(3) addressing the opportunity costs of changes in production systems; and
(4) development techniques for monitoring water, biodiversity and human systems based on local baseline studies.
The final discussion of the groups included clarification of concepts (exposure vs sensitivity; adaptation vs mitigation, etc.), real examples of adaptation worldwide (as in Bangladesh) and the international agenda for this issue, remembering that while climate change is a global problem, adaptation is based on local action.
In the workshop summary, Bastiaan Louman thanked all participants for their active participation and the lively, and academically stimulating discussions, the staff from IUFRO-SPDC and Korean organizations for their support, and wished the participants to keep in contact and use the newly gained knowledge in their own works.
This workshop has been successful because:
• a platform was built among participants for future exchange and cooperation;
• the latest technical knowledge discussed will assist in future adaptation works of
• the workshop pursued holistic thinking, which can be enhanced by learning about
trans-disciplinary, multi-scaled, process-based adaptation policies.
All in all, the workshop contributed to enhancing the working ability and skills of the participants in addressing climate change from the perspective of adaptation of forests and people to the impacts of global climate change conditions.
In total, 69 persons (32 women, 37 men) from 28 countries participated in the Training Workshops. Results of the training and satisfaction with the workshops were surveyed by an on-line questionnaire available to the participants during a period of one month after the Training Workshops. In total, 39 people responded to the request for comments.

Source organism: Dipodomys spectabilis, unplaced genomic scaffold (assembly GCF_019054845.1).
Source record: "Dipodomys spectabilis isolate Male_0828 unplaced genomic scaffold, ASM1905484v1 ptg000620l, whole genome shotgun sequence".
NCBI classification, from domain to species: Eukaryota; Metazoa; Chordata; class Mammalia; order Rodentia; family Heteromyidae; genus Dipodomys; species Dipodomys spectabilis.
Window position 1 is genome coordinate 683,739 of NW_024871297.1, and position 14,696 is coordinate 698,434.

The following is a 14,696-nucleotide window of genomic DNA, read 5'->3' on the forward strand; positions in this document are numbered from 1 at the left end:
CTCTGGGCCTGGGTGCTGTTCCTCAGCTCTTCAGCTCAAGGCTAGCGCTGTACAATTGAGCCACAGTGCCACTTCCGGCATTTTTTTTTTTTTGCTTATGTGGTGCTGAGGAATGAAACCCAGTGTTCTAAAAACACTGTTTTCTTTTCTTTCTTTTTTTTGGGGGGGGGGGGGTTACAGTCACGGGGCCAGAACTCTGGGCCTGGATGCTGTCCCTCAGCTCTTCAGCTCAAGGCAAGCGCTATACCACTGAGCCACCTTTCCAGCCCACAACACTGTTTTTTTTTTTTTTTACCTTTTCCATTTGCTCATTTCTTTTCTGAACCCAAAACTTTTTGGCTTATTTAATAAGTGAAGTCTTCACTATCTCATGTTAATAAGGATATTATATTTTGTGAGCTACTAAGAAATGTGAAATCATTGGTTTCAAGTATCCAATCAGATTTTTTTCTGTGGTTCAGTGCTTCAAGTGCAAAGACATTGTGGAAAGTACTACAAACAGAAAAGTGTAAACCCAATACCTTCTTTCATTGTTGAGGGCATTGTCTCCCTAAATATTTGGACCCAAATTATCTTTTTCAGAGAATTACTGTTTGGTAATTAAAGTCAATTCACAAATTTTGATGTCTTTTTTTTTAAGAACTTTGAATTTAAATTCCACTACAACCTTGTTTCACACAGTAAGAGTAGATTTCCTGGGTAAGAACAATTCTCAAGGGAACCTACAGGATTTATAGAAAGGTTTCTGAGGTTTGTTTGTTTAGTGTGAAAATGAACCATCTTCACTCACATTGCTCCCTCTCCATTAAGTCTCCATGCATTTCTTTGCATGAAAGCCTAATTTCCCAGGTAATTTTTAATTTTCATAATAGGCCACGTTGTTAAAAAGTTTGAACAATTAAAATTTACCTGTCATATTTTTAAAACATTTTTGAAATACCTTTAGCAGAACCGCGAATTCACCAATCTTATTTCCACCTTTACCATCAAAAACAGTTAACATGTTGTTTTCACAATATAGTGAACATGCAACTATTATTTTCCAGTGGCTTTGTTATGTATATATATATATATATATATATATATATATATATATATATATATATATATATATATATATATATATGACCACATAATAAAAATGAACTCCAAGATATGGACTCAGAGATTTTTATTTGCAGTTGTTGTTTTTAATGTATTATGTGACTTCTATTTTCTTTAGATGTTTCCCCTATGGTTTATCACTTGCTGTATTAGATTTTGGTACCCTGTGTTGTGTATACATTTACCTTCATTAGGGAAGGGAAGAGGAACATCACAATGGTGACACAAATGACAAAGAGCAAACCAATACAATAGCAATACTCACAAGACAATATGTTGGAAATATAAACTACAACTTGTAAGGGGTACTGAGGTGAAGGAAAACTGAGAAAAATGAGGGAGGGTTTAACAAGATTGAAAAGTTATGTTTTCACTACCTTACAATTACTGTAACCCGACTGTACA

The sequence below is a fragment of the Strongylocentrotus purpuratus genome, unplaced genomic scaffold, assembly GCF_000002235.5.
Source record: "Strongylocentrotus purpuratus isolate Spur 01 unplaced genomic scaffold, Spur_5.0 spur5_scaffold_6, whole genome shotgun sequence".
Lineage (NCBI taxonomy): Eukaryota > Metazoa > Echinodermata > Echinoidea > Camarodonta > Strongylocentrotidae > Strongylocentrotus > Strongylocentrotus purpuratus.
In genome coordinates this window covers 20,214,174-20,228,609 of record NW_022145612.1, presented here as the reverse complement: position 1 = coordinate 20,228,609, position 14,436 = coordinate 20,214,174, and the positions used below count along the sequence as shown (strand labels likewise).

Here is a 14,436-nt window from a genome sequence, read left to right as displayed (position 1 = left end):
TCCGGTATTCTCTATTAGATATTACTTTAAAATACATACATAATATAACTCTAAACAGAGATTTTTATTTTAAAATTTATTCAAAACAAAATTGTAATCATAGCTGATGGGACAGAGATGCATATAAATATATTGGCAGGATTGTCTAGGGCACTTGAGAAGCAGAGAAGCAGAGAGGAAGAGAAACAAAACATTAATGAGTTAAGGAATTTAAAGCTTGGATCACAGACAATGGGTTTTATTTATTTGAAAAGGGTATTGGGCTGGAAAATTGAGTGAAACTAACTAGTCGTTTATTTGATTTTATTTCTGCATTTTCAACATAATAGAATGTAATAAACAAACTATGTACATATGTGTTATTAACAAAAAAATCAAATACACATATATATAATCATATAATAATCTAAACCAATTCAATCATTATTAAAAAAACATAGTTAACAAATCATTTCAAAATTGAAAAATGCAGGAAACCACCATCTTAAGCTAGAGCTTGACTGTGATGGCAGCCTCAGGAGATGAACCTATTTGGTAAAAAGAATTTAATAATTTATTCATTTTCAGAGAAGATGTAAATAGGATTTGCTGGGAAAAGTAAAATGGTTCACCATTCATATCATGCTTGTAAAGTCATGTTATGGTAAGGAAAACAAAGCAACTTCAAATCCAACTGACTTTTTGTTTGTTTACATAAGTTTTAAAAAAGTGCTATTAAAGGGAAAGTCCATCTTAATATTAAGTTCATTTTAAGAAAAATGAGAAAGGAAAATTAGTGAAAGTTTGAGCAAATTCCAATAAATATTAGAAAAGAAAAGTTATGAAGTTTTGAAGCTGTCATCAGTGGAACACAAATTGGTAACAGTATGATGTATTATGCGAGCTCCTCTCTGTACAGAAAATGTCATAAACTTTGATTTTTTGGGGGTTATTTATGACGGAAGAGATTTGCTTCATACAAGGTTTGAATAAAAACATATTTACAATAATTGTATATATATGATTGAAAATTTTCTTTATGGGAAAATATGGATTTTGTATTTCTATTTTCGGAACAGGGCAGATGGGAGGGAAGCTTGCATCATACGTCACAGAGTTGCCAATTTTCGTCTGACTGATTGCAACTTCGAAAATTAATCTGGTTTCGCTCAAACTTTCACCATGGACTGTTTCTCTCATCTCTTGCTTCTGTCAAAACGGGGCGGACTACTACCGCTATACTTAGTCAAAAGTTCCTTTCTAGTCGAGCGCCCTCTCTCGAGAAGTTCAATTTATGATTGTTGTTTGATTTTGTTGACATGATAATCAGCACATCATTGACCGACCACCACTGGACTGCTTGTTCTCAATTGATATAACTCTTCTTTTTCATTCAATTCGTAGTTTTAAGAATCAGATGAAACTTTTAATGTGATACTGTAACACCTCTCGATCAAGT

In the survey, questions were addressed on the evaluation of 1) the individual thematic workshops, their content, difficulty, and value for the participants, 2) the additional skills training modules, and 3) the general organization and facilities of the Training Workshops.
Out of a total number of 39 responses, 14 commented on the Workshop on Forests and Climate Change.
All but one answers indicated that there was great satisfaction with the Workshop, underlining that it lived up to the expectations of the participants. Except for two negative answers, the relevance to the job of the participants was given, and all participants confirmed that they would be able to use well what they had learned.
General agreement was pointed out with regard to the Workshop objectives (two negative opinions), the added value from the training (one negative opinion), the pace of the Workshop (which for 29% of the participants could be increased) and the quality of preparation by the instructors (one negative opinion). The highest score was given for recommending the Workshop to colleagues (again with one negative opinion).
With regard to improving the Workshop, participants opted for making the activities more stimulating (70%), increasing both the content covered in the Workshop (57%) and the workshop time (43%).
Overall comments about the value of the Workshop highlighted that participants appreciated in particular the information gathered with regard to strategies for adaptation, the climate change adaptation models and networking. For a future Training they suggest to include more intensive training on models, more interactive activities and that each group would present a synthesis at the end of the week, so that participants of the other groups could obtain an overview of the other Training Workshops.